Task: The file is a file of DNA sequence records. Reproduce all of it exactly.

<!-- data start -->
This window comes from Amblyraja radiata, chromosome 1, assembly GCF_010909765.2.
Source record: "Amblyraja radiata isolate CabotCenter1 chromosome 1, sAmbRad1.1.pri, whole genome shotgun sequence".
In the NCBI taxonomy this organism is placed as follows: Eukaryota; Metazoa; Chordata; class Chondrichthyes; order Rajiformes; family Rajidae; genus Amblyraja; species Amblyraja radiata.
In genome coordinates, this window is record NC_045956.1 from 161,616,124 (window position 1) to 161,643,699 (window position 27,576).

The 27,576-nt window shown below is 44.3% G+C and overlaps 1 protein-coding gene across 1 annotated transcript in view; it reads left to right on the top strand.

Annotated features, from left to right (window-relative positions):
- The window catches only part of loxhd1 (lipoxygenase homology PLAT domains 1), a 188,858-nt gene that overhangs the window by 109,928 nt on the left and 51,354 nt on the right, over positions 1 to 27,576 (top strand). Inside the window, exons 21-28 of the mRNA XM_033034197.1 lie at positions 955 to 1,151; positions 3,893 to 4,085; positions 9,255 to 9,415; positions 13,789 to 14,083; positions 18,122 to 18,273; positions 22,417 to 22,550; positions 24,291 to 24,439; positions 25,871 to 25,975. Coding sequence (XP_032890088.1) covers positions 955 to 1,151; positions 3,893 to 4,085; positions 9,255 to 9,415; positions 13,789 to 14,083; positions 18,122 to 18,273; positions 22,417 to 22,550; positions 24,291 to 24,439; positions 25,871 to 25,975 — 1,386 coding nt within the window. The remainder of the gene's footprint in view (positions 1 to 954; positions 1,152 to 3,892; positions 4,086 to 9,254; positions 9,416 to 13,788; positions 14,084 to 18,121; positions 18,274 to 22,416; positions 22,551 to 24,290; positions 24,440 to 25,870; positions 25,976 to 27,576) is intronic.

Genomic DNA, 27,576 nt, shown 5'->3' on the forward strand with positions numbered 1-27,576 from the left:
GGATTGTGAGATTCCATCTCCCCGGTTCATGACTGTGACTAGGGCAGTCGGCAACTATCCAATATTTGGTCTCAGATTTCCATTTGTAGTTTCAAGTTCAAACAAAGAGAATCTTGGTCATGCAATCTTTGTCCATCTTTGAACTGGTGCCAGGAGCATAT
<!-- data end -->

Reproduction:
This window comes from Amblyraja radiata, chromosome 1, assembly GCF_010909765.2.
Source record: "Amblyraja radiata isolate CabotCenter1 chromosome 1, sAmbRad1.1.pri, whole genome shotgun sequence".
In the NCBI taxonomy this organism is placed as follows: Eukaryota; Metazoa; Chordata; class Chondrichthyes; order Rajiformes; family Rajidae; genus Amblyraja; species Amblyraja radiata.
In genome coordinates, this window is record NC_045956.1 from 161,616,124 (window position 1) to 161,643,699 (window position 27,576).

The 27,576-nt window shown below is 44.3% G+C and overlaps 1 protein-coding gene across 1 annotated transcript in view; it reads left to right on the top strand.

Annotated features, from left to right (window-relative positions):
- The window catches only part of loxhd1 (lipoxygenase homology PLAT domains 1), a 188,858-nt gene that overhangs the window by 109,928 nt on the left and 51,354 nt on the right, over positions 1 to 27,576 (top strand). Inside the window, exons 21-28 of the mRNA XM_033034197.1 lie at positions 955 to 1,151; positions 3,893 to 4,085; positions 9,255 to 9,415; positions 13,789 to 14,083; positions 18,122 to 18,273; positions 22,417 to 22,550; positions 24,291 to 24,439; positions 25,871 to 25,975. Coding sequence (XP_032890088.1) covers positions 955 to 1,151; positions 3,893 to 4,085; positions 9,255 to 9,415; positions 13,789 to 14,083; positions 18,122 to 18,273; positions 22,417 to 22,550; positions 24,291 to 24,439; positions 25,871 to 25,975 — 1,386 coding nt within the window. The remainder of the gene's footprint in view (positions 1 to 954; positions 1,152 to 3,892; positions 4,086 to 9,254; positions 9,416 to 13,788; positions 14,084 to 18,121; positions 18,274 to 22,416; positions 22,551 to 24,290; positions 24,440 to 25,870; positions 25,976 to 27,576) is intronic.

Genomic DNA, 27,576 nt, shown 5'->3' on the forward strand with positions numbered 1-27,576 from the left:
GGATTGTGAGATTCCATCTCCCCGGTTCATGACTGTGACTAGGGCAGTCGGCAACTATCCAATATTTGGTCTCAGATTTCCATTTGTAGTTTCAAGTTCAAACAAAGAGAATCTTGGTCATGCAATCTTTGTCCATCTTTGAACTGGTGCCAGGAGCATAT